The dispatch released cargo weight was 4,808 pounds. The cargo (baggage) was weighed after the accident and the actual cargo weight was determined to be 6,250 pounds.

N357NW was maintained in accordance with a Federal Aviation Administration (FAA) approved continuous airworthiness program. The last inspection of the airplane was on March 7, 2001. The airplane accumulated a total of 85 hours since that inspection.

The Safety Board studied the aircraft performance in this accident. The Report on Aircraft Performance Group Investigation is in the public docket of this report. The performance study revealed:

The Airbus A320 is a "fly-by-wire" airplane. The pilot commands are sent to computers that then send a command to the flight controls as dictated by control laws to reach a desired target. Pitch control is normally accomplished through the elevator aileron control (ELAC) computer. Different control laws are used for different phases of flight. For takeoff, the A320 is designed to initially use ground control law (a direct law that commands a given elevator deflection for a given side stick input) and then it transitions to flight law. A review of the data indicates the NWA985 remained in ground control law throughout the event.

Given that the A320 is a "fly-by-wire" airplane, there is latency between the pilot's input and the actual movement of the elevator through the ELAC computer and the rate limit of the elevator. There is also latency between the actual movement of the flight controls and the time in which the movement is time stamped on the FDR. These latencies were taken into account during the review of the accident data.

METEOROLOGICAL CONDITIONS

Automatic Terminal Information Service (ATIS) Information Echo was current at the time of the accident. The weather information contained in Information Echo included weather from the aviation routine weather report (METAR) taken at 0654. The weather at that time was recorded as:

Wind: 340 degrees at 6 knots

Visibility: 1 ½ statute miles

Runway 3L rvr 5,500 feet variable to 6,000 feet

Light snow and mist

Vertical Visibility 1,000 feet

Temperature: -2 degrees Celsius

Dew Point: -3 degrees Celsius

Altimeter: 30.04 inches of mercury (Hg)

The local controller reported that after issuing the ATIS information to NW985, he noticed the visibility was decreasing. He stated that he used the visibility chart and determined that the current visibility was ¾ (three quarters) of a mile.

Another METAR was issued at 0710. The weather at that time was reported as:

Wind: 350 degrees at 8 knots

Visibility: 3/4 statute miles

Runway 3L rvr 4,500 feet variable to 5,000 feet

Light snow and mist

Vertical Visibility 700 feet

Temperature: -2 degrees Celsius

Dew Point: -3 degrees Celsius

Altimeter: 30.04 inches of Hg

The first officer reported that it was snowing lightly as they were taxing to the runway. He stated that he could not estimate the visibility.

COMMUNICATIONS

At 0645:23, NW985 contacted Detroit, Metro, Ground Control Northwest requesting a taxi clearance, stating that they would need to be de-iced. NW985 was told to contact the Detroit, Metro, Ground Control Northeast Controller (GNE) during taxi.

At 0647:37, NW985 contacted the GNE controller and was told to hold short for three center at foxtrot for the deice pad. NW985 was then cleared to the deice pad and was told to call when they were finished.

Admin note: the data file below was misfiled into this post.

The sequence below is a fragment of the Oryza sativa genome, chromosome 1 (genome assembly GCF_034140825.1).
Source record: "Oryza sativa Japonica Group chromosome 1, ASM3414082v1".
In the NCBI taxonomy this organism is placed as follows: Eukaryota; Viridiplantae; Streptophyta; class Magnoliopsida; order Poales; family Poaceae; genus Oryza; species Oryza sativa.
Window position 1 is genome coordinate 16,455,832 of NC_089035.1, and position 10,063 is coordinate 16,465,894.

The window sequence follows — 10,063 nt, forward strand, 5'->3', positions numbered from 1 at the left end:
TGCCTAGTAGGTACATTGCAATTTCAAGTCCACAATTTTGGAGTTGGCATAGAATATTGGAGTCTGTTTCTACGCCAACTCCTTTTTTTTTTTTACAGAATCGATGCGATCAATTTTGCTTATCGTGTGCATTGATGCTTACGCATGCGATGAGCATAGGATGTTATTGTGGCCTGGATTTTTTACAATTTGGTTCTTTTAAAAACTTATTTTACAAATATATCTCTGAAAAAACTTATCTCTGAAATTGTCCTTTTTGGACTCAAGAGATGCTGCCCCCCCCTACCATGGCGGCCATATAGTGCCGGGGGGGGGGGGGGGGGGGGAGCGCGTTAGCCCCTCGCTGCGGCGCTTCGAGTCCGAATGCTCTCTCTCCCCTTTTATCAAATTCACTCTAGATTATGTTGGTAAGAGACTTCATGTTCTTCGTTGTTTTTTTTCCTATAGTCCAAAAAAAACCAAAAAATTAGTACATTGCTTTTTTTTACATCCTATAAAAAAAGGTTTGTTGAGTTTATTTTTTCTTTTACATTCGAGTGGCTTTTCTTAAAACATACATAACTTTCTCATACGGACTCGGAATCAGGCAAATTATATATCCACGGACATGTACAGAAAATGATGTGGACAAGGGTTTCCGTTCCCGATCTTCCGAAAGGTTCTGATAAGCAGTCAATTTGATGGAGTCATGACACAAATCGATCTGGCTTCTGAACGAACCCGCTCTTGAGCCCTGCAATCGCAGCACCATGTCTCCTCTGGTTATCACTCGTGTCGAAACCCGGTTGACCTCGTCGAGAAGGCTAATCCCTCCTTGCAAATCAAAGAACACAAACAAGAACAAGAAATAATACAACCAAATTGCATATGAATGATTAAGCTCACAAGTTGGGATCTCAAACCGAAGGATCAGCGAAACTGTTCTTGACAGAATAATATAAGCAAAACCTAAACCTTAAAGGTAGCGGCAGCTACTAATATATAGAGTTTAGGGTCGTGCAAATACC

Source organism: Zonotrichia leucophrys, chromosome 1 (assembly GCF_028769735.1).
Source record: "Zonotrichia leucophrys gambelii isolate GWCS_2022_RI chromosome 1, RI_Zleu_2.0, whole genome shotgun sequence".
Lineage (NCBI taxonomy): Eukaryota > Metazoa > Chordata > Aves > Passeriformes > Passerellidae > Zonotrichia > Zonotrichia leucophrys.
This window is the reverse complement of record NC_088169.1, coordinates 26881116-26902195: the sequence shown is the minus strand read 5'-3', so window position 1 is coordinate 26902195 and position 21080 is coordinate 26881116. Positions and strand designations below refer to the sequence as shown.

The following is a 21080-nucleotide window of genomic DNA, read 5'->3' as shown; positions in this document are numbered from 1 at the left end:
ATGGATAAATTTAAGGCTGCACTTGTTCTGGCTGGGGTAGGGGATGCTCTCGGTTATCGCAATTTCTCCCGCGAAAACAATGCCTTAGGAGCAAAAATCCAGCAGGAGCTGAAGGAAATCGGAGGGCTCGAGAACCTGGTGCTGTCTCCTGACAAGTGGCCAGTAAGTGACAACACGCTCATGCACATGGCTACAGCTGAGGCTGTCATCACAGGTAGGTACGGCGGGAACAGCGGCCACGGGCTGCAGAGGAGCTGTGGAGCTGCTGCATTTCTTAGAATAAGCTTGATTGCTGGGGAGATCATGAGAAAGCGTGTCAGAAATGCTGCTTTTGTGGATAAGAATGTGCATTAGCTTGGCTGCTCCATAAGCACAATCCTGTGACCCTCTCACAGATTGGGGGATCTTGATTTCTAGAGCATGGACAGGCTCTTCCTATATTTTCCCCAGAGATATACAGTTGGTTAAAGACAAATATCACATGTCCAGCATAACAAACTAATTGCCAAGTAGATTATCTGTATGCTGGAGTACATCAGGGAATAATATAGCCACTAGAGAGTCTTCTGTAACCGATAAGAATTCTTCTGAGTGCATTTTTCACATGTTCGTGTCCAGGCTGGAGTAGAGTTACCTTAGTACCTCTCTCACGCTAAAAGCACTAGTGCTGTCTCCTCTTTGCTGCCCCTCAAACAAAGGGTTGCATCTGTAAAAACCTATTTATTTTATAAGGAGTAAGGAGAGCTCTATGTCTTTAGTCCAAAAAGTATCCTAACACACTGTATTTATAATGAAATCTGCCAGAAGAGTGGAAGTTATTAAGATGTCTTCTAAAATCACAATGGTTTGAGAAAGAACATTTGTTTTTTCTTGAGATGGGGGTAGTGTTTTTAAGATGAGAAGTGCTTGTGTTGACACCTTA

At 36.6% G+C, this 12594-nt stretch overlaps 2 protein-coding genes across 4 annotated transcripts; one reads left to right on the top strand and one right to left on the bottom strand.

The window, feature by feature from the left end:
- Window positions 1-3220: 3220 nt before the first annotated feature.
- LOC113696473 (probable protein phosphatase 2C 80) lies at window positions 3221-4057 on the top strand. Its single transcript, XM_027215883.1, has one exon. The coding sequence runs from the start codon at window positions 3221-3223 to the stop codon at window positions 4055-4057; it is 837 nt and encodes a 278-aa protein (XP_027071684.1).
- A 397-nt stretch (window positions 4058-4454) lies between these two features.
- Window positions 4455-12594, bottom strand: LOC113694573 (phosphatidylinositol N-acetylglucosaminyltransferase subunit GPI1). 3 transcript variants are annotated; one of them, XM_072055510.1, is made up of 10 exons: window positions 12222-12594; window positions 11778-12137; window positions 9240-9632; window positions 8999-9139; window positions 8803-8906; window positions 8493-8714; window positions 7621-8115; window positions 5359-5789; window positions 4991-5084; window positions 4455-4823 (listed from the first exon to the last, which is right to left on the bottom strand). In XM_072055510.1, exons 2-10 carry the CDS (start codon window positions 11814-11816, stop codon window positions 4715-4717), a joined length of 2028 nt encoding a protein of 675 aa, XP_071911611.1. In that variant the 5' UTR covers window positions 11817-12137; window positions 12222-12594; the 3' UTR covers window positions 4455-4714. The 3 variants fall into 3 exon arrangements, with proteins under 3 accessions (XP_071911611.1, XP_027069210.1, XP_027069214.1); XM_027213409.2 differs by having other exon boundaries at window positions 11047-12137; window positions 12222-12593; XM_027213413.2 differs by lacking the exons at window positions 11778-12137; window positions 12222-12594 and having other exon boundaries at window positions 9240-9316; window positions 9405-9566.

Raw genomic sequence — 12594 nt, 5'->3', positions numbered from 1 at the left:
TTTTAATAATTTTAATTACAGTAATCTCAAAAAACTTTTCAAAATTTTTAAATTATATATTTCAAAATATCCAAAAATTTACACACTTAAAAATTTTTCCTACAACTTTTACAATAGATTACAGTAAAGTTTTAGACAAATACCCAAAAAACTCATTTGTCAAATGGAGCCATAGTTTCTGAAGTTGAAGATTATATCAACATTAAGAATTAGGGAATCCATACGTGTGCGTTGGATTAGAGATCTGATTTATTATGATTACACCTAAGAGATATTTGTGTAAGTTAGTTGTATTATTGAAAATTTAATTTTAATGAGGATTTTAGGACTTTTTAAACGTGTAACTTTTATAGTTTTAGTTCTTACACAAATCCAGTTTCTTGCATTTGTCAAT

At 0702:53, NW985 contacted the GNE controller stating they were ready to taxi. NW985 was cleared to taxi to runway 3C and was informed that information Echo was current. After stating that they did not have information Echo, the controller read it to them.

At 0705:28, N985 was cleared into position and hold on runway 3C.

At 0707:14, N985 was cleared for takeoff and to fly a heading of 050 after takeoff.

At 0708:34, N985 transmitted "evacuate, evacuate."

At 0708:55, NW985 informed the tower, "tower nine eighty five we're down."

At 0708:59, the local controller acknowledged the transmission.

At 0709:14, the local controller transmitted "northwest nine eighty five uh metro tower can you say your position due to the visibility."

At 0709:18, NW985 informs the tower "nine eighty five we're down off the end of the runway send a truck we're off three center we're crashed."

In his Personnel Statement, the local controller stated that after clearing NW985 for takeoff, he had a discussion with his supervisor regarding the decreasing visibility. He reported, "I then looked up at the radar, to determine the position of NW985. I did not see NWA985 on the D-Brite. I checked to see if the equipment (D-Brite) was functioning normally. I informed the cab coordinator. I then heard, "evacuate, evacuate." It was during this time that tower supervisor instructed the cab coordinator to activate the crash alarm.

AIRPORT INFORMATION

The takeoff was initiated on runway 3C (8,500 feet by 200 feet, wet asphalt). Friction testing was not performed on the runway either prior to or after the accident.

At 0700, another aircraft requested a braking action report. The braking action at that time was issued as fair on runway 3R and good on runway 3L. The information for runway 3R was 15 minutes old and the information for runway 3L was 30 minutes old. At 0703, the condition of runway 3C was reported as wet 50 feet either side of the centerline and a trace of snow between the wet area and the edge of the runway. At 0706, the braking action on runway 3L was

NTSB Probable Cause

The pilot induced oscillations and the delay in aborting the takeoff. Factors associated with the accident were the first officer used an improper trim setting and the captain did not identify and correct the setting during the taxi checklist, and the wet runway conditions.